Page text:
Can We Solve Our Fiscal Problems by Taxing the Rich? I. The Third Way

“I enjoy your blogs and always look forward to the next one.”
“I am amazed when listening to my liberal friends, who could care less about any of the arguments you are making. Their basic belief is that any deficit can be solved in short order by simply raising taxes on the rich. One of these friends just bought a home in Palm Springs and came back declaring, ” Jerry Brown solved the financial problem in California. He raised taxes on the rich and the deficit is gone. California no longer has a financial problem.” He then went on to say that with 40 million people, California will set a good example for the country. After listening to this, I think you should address the issue of why simply increasing taxes will never work. I would start with Simpson Bowles and then go on to more recent findings. I think this argument has to be made over and over again. There are precious few Democrats who think we have a serious or fundamental financial problem that cannot be solved by simply raising taxes on the rich. I believe Obama is leading the charge.”

One response to this argument is provided by the President, Jon Cowan, and the Senior Vice President for Policy, Jim Kessler, of the Third Way, a center-left think tank, in a June 2013 memo, “The Four Fiscal Fantasies” .

  • Fantasy #1: Taxing the rich solves our problems.

Mr. Cowan and Mr. Kessler look at a plan that “completely soaks the rich.”  They stipulate that the top tax rate increases ten points to 49.6%.  They impose the Buffett Rule requiring all millionaires to pay at least 30% in taxes (after deductions).  They raise the estate tax to allow a $3.5 million exemption with a 45% rate.  “If we leave entitlements on auto-pilot in this scenario, our deficit in 2030 will be close to a stunning $1.3 trillion in 2013 inflation-adjusted dollars.”
The authors then show that to keep our finances even roughly in check, a middle income family with a $65,000 income, for example, would have to pay several thousand dollars a year in new taxes.
Conclusion:  We cannot keep entitlements on auto-pilot.  Something has to give!

Federal Cutbacks Suggest State and Local Expansion

 

A front page article in yesterday’s Wall Street Journal, “An Ohio Prescription for the GOP:  Lower Taxes, More Aid for Poor”, describes how Ohio’s Republican Governor, John Kasich, a former congressional spending hawk, has expanded Medicaid coverage in Ohio and steered millions more dollars into local food banks.  Mr. Kasich says, “When you die and go to heaven, St Peter is probably not going to ask you much about what you did about keeping government small.  But he is going to ask you what you did for the poor.”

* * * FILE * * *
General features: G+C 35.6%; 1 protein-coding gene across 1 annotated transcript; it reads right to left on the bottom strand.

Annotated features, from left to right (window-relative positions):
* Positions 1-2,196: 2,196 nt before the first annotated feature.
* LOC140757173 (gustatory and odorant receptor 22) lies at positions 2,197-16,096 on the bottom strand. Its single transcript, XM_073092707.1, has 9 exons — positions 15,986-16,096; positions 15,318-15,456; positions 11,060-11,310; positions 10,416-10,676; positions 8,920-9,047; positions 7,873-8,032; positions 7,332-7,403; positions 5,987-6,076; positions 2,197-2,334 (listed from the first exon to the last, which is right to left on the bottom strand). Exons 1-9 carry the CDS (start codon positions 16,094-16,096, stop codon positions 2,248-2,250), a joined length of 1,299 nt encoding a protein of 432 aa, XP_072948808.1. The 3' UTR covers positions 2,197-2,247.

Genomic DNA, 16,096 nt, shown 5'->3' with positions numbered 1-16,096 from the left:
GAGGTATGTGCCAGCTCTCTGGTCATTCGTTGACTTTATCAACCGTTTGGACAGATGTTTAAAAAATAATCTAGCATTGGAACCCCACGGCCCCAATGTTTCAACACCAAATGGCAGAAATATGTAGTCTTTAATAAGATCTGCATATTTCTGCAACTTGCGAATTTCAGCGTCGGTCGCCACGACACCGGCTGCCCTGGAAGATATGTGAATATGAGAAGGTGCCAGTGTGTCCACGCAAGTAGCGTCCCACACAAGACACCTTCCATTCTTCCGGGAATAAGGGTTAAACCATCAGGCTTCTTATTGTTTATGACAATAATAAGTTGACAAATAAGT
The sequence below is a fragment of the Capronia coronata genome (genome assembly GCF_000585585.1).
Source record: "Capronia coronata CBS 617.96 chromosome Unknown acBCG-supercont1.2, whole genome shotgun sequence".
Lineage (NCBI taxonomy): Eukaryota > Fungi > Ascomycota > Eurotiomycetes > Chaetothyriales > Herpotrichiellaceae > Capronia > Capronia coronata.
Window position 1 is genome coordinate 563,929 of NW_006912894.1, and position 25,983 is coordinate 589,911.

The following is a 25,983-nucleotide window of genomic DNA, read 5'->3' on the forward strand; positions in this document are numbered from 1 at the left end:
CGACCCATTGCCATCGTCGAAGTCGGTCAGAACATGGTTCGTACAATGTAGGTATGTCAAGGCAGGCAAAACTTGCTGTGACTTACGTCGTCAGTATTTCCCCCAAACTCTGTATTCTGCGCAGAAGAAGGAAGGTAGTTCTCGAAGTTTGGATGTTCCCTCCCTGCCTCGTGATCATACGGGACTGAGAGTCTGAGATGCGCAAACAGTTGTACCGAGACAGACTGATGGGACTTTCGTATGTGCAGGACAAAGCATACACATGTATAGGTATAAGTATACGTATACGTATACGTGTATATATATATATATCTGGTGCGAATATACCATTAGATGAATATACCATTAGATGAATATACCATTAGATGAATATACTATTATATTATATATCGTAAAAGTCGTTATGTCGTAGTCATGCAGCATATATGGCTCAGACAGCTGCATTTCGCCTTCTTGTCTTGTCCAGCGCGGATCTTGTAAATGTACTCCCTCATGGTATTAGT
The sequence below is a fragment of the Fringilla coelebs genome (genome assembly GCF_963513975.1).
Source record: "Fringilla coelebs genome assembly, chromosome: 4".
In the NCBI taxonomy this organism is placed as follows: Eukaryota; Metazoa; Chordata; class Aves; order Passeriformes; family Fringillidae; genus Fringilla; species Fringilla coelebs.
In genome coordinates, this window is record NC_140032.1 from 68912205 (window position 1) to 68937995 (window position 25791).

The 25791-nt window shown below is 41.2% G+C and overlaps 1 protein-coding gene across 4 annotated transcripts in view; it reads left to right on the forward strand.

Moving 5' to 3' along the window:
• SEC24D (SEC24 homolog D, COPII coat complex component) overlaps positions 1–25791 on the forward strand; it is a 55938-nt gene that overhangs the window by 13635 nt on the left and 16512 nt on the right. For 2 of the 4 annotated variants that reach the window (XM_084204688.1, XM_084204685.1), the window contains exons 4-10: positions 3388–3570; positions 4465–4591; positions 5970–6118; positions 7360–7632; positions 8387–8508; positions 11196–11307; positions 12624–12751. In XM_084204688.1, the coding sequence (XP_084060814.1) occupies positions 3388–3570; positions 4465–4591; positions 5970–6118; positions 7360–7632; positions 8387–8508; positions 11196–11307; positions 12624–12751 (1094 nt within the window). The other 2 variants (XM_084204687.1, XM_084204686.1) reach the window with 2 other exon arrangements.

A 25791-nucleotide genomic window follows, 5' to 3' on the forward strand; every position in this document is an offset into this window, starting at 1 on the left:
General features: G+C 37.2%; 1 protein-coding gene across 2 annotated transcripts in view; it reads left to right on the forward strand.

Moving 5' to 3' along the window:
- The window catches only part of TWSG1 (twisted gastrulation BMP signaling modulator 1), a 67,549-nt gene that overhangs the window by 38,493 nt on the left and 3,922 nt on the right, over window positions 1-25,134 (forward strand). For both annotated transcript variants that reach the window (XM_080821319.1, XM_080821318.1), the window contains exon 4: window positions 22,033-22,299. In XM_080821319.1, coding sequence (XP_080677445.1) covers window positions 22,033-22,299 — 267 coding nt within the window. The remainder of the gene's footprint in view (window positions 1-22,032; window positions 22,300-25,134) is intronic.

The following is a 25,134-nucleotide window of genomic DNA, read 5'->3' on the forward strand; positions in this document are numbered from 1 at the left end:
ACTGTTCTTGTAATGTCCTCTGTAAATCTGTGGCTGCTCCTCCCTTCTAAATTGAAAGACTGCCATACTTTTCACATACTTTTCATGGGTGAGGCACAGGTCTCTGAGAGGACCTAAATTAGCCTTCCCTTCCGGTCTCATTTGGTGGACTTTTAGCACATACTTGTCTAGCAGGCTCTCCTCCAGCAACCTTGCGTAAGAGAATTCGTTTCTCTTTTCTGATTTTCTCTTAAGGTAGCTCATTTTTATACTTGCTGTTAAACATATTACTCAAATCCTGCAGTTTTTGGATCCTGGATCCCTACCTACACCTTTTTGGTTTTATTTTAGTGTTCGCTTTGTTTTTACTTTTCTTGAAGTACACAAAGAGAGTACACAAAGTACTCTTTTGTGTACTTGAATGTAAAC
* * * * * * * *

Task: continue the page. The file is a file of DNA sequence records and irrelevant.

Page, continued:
There are good reasons why we should shift programs and responsibilities from the federal government back to states and localities.  At the federal level there is little fiscal restraint and therefore little incentive for making sure that governmental programs operate efficiently and effectively.  Study after study by the Government Accounting Office, as well as by private think tanks, demonstrate enormous waste and duplication in virtually all areas of federal government.  This long lasting fiscal irresponsibility at the federal level has now led to a massive national debt which will have a perverse effect on our nation’s prosperity for many years to come.
At the same time, all state and local governments are required to balance their budgets.  This means that they have to pay attention to the costs of all programs and set spending priorities.  They have to make sure that all functions of government are effective and be prepared to cut back or eliminate any program which is performing poorly.  States such as Illinois and California, and cities such as Detroit, Chicago and Philadelphia, which have huge operating deficits year after year, will eventually be forced to declare bankruptcy (such as Detroit has just done) in order to reorganize their finances and make a fresh start.
It has long been a practical axiom that government should be as close as possible to the people.  But now it is a fiscal necessity as well to shift as much as possible from federal control back to state and local control.